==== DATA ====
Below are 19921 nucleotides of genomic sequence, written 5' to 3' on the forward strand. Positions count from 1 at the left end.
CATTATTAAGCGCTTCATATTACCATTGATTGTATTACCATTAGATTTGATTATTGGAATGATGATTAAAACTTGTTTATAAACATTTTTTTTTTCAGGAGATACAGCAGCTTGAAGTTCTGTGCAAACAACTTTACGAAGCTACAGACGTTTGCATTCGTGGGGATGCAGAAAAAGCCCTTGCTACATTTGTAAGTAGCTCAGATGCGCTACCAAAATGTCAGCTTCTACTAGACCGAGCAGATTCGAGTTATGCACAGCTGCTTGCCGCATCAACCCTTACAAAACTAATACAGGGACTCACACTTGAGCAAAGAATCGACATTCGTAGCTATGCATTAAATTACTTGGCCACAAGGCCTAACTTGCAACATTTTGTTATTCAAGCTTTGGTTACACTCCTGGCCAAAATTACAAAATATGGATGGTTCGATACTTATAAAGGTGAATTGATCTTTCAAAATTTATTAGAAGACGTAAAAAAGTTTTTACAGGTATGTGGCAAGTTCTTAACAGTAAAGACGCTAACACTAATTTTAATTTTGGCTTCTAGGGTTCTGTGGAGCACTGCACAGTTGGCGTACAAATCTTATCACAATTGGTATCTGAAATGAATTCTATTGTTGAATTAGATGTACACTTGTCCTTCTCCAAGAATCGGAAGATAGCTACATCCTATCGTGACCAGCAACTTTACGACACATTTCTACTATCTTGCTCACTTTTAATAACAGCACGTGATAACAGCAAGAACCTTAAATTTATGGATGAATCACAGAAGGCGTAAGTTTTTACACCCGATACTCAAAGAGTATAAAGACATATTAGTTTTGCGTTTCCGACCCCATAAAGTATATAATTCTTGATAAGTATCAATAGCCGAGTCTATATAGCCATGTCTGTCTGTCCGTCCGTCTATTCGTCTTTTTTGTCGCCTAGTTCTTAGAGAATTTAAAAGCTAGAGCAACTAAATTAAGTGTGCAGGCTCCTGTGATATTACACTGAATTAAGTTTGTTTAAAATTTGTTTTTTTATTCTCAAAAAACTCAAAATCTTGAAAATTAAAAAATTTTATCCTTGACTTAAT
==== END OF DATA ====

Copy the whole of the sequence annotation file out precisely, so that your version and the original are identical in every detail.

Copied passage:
Below are 19921 nucleotides of genomic sequence, written 5' to 3' on the forward strand. Positions count from 1 at the left end.
CATTATTAAGCGCTTCATATTACCATTGATTGTATTACCATTAGATTTGATTATTGGAATGATGATTAAAACTTGTTTATAAACATTTTTTTTTTCAGGAGATACAGCAGCTTGAAGTTCTGTGCAAACAACTTTACGAAGCTACAGACGTTTGCATTCGTGGGGATGCAGAAAAAGCCCTTGCTACATTTGTAAGTAGCTCAGATGCGCTACCAAAATGTCAGCTTCTACTAGACCGAGCAGATTCGAGTTATGCACAGCTGCTTGCCGCATCAACCCTTACAAAACTAATACAGGGACTCACACTTGAGCAAAGAATCGACATTCGTAGCTATGCATTAAATTACTTGGCCACAAGGCCTAACTTGCAACATTTTGTTATTCAAGCTTTGGTTACACTCCTGGCCAAAATTACAAAATATGGATGGTTCGATACTTATAAAGGTGAATTGATCTTTCAAAATTTATTAGAAGACGTAAAAAAGTTTTTACAGGTATGTGGCAAGTTCTTAACAGTAAAGACGCTAACACTAATTTTAATTTTGGCTTCTAGGGTTCTGTGGAGCACTGCACAGTTGGCGTACAAATCTTATCACAATTGGTATCTGAAATGAATTCTATTGTTGAATTAGATGTACACTTGTCCTTCTCCAAGAATCGGAAGATAGCTACATCCTATCGTGACCAGCAACTTTACGACACATTTCTACTATCTTGCTCACTTTTAATAACAGCACGTGATAACAGCAAGAACCTTAAATTTATGGATGAATCACAGAAGGCGTAAGTTTTTACACCCGATACTCAAAGAGTATAAAGACATATTAGTTTTGCGTTTCCGACCCCATAAAGTATATAATTCTTGATAAGTATCAATAGCCGAGTCTATATAGCCATGTCTGTCTGTCCGTCCGTCTATTCGTCTTTTTTGTCGCCTAGTTCTTAGAGAATTTAAAAGCTAGAGCAACTAAATTAAGTGTGCAGGCTCCTGTGATATTACACTGAATTAAGTTTGTTTAAAATTTGTTTTTTTATTCTCAAAAAACTCAAAATCTTGAAAATTAAAAAATTTTATCCTTGACTTAAT